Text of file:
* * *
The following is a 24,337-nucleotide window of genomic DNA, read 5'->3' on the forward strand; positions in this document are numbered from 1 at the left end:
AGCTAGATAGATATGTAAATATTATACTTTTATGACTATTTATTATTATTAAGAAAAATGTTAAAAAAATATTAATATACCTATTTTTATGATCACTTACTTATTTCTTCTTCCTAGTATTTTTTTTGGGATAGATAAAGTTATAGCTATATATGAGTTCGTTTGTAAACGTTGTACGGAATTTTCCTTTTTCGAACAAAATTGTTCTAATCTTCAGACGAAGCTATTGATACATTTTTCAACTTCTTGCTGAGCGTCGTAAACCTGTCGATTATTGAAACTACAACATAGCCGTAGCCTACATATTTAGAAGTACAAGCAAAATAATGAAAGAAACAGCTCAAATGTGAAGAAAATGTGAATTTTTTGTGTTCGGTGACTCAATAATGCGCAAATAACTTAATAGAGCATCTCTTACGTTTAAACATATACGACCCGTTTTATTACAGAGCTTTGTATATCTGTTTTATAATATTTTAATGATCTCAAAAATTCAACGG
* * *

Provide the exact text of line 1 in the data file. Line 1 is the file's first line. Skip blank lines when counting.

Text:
The following is a 24,337-nucleotide window of genomic DNA, read 5'->3' on the forward strand; positions in this document are numbered from 1 at the left end: